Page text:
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Looking for scapegoats: Russia is now investigating whether a U.S. military radar signal might have disabled Phobos-Grunt.
The state news agency RIA Novosti quoted Yury Koptev, former head of the Russian space agency Roscosmos, as saying investigators will conduct tests to check if a U.S. radar emissions could have impacted the Phobos-Ground space probe, which became stuck in Earth’s obit for two months before crashing down. “The results of the experiment will allow us to prove or dismiss the possibility of the radar’s impact,” said Koptev, who is heading the government commission charged with investigating causes of the probe’s failure.
The current Roscosmos head, Vladimir Popovkin, previously said the craft’s malfunction could have been caused by foreign interference. Deputy Prime Minister Dmitry Rogozin acknowledged U.S. radar interference as a possible cause but said it was too early to make any conclusions. “This version has the right to exist,” Rogozin said Tuesday. “There is evidence indicating that frequent disruptions in the operation of our space technologies occur in that part of the flight path that is not visible to Roscosmos and is beyond its control.”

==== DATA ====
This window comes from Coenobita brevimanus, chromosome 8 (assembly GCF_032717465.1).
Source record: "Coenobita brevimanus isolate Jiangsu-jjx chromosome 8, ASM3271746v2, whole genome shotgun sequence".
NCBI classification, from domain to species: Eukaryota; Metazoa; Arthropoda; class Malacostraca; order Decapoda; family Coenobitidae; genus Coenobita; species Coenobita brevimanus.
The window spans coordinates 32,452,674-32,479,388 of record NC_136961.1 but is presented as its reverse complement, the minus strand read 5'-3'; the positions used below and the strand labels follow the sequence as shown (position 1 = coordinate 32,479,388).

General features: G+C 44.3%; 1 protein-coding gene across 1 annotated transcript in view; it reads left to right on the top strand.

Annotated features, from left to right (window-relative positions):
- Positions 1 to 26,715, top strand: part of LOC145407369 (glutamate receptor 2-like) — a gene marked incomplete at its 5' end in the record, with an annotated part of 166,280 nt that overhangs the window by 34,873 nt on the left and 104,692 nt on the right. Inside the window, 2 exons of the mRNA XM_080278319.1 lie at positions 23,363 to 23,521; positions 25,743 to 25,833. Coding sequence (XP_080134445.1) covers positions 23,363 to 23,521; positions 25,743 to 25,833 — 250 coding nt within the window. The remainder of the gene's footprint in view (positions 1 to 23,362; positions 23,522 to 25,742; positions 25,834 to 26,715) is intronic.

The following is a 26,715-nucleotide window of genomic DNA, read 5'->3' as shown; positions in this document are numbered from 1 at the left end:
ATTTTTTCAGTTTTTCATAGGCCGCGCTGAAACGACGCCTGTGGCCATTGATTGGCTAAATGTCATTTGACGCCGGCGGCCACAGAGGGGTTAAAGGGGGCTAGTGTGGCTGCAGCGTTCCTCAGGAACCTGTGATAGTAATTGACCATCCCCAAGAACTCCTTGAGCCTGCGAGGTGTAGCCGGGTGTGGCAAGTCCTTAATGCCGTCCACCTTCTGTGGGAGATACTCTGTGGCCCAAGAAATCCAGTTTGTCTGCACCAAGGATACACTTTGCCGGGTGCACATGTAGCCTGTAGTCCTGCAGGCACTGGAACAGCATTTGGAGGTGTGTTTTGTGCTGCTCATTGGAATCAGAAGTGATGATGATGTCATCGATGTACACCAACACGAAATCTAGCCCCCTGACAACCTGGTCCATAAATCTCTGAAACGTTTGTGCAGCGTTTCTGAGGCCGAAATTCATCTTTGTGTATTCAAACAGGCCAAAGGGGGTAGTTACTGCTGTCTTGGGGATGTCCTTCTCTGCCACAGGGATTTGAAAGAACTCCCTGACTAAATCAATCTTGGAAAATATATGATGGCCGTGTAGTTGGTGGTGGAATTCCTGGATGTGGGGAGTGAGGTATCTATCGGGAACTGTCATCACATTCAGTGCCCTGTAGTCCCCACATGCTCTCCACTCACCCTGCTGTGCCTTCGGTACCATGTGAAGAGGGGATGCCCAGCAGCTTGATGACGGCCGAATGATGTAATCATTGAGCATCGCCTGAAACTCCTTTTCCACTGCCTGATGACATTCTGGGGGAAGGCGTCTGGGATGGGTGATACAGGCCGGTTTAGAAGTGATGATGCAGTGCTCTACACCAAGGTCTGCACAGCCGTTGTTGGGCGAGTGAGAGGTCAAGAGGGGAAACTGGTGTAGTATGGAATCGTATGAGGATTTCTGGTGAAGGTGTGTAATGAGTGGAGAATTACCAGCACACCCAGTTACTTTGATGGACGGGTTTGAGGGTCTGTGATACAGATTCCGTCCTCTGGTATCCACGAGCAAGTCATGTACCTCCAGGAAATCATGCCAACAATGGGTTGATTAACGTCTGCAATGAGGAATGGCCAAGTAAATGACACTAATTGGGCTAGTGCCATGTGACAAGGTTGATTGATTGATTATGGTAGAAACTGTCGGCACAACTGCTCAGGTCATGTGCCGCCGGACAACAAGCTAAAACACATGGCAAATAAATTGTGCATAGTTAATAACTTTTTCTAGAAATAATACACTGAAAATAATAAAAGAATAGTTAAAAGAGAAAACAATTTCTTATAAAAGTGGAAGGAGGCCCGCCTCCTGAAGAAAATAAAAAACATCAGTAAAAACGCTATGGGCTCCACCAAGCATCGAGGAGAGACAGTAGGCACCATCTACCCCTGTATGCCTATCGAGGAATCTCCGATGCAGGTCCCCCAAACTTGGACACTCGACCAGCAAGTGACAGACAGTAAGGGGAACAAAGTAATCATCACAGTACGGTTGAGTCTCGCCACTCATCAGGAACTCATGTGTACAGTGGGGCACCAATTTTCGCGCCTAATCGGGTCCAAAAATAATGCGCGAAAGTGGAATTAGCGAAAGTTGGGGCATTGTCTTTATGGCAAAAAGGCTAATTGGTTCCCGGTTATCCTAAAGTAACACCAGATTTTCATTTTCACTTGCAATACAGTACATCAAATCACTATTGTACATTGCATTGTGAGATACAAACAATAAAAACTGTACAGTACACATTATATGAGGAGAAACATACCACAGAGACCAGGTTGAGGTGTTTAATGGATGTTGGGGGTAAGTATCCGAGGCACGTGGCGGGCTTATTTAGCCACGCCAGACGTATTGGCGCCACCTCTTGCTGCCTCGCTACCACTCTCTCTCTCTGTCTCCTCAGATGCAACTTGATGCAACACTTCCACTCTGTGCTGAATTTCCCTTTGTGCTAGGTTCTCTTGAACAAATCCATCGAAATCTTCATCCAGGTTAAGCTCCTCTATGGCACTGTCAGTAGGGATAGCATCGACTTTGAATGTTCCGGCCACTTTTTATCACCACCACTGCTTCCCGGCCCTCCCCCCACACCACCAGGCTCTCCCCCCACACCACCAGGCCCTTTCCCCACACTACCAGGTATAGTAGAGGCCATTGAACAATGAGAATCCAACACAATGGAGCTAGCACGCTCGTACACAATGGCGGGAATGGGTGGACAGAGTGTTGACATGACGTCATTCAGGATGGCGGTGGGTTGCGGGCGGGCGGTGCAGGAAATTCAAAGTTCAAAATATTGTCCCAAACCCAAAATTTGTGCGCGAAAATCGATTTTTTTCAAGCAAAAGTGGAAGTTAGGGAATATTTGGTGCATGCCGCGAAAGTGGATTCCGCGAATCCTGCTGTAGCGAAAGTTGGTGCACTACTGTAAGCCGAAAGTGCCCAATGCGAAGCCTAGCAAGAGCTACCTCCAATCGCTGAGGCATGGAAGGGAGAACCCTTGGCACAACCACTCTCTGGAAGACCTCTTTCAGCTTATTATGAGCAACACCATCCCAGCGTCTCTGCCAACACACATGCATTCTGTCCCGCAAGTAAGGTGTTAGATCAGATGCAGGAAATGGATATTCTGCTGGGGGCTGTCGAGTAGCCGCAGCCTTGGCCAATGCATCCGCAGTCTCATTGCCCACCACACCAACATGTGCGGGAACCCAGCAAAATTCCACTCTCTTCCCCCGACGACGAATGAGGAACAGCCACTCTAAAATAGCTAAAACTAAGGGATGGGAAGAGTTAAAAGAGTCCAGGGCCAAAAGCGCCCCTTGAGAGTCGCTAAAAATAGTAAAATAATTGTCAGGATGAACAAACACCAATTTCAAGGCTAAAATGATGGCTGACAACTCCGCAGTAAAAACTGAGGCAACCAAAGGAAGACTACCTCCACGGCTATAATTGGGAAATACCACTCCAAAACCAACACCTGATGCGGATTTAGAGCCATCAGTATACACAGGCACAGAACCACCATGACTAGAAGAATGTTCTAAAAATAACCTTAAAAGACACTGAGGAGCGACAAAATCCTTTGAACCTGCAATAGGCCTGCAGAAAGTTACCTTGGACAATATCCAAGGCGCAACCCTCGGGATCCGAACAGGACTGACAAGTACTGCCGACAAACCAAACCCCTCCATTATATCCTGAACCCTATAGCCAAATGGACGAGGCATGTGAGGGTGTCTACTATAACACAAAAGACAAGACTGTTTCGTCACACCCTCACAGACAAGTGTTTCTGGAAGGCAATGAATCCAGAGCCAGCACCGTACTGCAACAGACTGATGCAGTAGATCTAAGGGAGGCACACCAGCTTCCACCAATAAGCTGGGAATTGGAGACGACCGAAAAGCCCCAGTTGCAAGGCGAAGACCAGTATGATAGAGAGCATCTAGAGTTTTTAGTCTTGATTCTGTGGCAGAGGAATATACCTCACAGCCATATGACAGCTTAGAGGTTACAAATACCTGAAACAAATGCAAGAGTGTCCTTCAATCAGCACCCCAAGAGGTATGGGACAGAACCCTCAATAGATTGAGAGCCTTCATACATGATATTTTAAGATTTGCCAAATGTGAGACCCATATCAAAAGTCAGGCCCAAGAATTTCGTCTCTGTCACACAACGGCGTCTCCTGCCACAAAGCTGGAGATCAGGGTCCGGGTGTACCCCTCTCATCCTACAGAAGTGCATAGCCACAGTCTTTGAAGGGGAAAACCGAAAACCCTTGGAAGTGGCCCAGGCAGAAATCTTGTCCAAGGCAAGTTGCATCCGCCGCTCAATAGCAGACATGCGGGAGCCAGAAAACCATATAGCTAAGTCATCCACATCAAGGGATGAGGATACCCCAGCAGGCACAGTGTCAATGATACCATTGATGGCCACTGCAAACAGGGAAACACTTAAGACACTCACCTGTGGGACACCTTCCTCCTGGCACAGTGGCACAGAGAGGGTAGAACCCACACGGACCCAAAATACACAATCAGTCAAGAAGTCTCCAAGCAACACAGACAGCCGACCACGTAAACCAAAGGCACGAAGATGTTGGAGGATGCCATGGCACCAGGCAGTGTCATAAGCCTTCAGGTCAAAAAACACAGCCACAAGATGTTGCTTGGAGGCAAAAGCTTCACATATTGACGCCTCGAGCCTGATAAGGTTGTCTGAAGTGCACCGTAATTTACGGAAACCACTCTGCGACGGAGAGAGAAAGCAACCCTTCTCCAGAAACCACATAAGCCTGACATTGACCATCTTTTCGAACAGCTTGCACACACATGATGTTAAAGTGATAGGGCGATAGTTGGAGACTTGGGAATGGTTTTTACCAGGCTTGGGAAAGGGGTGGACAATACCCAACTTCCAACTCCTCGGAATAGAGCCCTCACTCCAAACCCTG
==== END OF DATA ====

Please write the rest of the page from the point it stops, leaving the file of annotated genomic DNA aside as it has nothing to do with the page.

Though this might be technically possible, it is incredibly unlikely. For Russian politicians to focus on this issue indicates serious problems in both their space engineering community and their political culture.